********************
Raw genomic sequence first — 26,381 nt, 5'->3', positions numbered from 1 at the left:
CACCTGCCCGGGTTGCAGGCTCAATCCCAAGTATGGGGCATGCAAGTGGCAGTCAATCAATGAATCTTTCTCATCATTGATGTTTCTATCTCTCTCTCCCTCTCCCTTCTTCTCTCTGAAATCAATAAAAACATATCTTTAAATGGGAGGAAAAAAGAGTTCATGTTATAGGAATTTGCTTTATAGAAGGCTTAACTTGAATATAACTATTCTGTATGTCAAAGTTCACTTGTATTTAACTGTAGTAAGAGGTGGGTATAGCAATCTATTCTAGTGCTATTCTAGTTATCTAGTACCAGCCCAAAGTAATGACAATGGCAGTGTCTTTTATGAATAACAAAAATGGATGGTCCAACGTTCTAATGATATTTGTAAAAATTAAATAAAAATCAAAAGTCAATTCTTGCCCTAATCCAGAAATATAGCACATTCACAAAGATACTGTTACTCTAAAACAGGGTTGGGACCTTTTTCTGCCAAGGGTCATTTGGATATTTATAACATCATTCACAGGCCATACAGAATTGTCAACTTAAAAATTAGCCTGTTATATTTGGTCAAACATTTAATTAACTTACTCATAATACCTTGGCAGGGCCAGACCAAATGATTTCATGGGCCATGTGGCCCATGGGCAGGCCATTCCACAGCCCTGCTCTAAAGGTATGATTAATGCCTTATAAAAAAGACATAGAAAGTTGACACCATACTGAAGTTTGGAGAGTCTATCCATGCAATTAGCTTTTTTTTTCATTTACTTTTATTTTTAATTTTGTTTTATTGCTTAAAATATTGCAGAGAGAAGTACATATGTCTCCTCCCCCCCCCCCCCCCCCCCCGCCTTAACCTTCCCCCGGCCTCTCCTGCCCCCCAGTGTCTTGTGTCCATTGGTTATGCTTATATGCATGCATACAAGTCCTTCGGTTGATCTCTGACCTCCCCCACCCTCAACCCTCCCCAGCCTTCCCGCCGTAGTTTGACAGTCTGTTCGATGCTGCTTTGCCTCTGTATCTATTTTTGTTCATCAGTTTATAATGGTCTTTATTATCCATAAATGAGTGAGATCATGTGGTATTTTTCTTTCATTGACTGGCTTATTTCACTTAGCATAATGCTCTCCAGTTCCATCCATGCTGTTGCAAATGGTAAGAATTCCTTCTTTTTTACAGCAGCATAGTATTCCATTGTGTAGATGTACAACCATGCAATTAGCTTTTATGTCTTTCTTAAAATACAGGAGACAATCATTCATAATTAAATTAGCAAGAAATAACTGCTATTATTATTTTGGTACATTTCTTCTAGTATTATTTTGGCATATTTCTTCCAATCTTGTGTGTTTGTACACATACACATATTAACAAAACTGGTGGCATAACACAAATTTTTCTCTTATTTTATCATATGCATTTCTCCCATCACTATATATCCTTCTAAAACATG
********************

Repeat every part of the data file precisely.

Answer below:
Raw genomic sequence first — 26,381 nt, 5'->3', positions numbered from 1 at the left:
CACCTGCCCGGGTTGCAGGCTCAATCCCAAGTATGGGGCATGCAAGTGGCAGTCAATCAATGAATCTTTCTCATCATTGATGTTTCTATCTCTCTCTCCCTCTCCCTTCTTCTCTCTGAAATCAATAAAAACATATCTTTAAATGGGAGGAAAAAAGAGTTCATGTTATAGGAATTTGCTTTATAGAAGGCTTAACTTGAATATAACTATTCTGTATGTCAAAGTTCACTTGTATTTAACTGTAGTAAGAGGTGGGTATAGCAATCTATTCTAGTGCTATTCTAGTTATCTAGTACCAGCCCAAAGTAATGACAATGGCAGTGTCTTTTATGAATAACAAAAATGGATGGTCCAACGTTCTAATGATATTTGTAAAAATTAAATAAAAATCAAAAGTCAATTCTTGCCCTAATCCAGAAATATAGCACATTCACAAAGATACTGTTACTCTAAAACAGGGTTGGGACCTTTTTCTGCCAAGGGTCATTTGGATATTTATAACATCATTCACAGGCCATACAGAATTGTCAACTTAAAAATTAGCCTGTTATATTTGGTCAAACATTTAATTAACTTACTCATAATACCTTGGCAGGGCCAGACCAAATGATTTCATGGGCCATGTGGCCCATGGGCAGGCCATTCCACAGCCCTGCTCTAAAGGTATGATTAATGCCTTATAAAAAAGACATAGAAAGTTGACACCATACTGAAGTTTGGAGAGTCTATCCATGCAATTAGCTTTTTTTTTCATTTACTTTTATTTTTAATTTTGTTTTATTGCTTAAAATATTGCAGAGAGAAGTACATATGTCTCCTCCCCCCCCCCCCCCCCCCCCGCCTTAACCTTCCCCCGGCCTCTCCTGCCCCCCAGTGTCTTGTGTCCATTGGTTATGCTTATATGCATGCATACAAGTCCTTCGGTTGATCTCTGACCTCCCCCACCCTCAACCCTCCCCAGCCTTCCCGCCGTAGTTTGACAGTCTGTTCGATGCTGCTTTGCCTCTGTATCTATTTTTGTTCATCAGTTTATAATGGTCTTTATTATCCATAAATGAGTGAGATCATGTGGTATTTTTCTTTCATTGACTGGCTTATTTCACTTAGCATAATGCTCTCCAGTTCCATCCATGCTGTTGCAAATGGTAAGAATTCCTTCTTTTTTACAGCAGCATAGTATTCCATTGTGTAGATGTACAACCATGCAATTAGCTTTTATGTCTTTCTTAAAATACAGGAGACAATCATTCATAATTAAATTAGCAAGAAATAACTGCTATTATTATTTTGGTACATTTCTTCTAGTATTATTTTGGCATATTTCTTCCAATCTTGTGTGTTTGTACACATACACATATTAACAAAACTGGTGGCATAACACAAATTTTTCTCTTATTTTATCATATGCATTTCTCCCATCACTATATATCCTTCTAAAACATG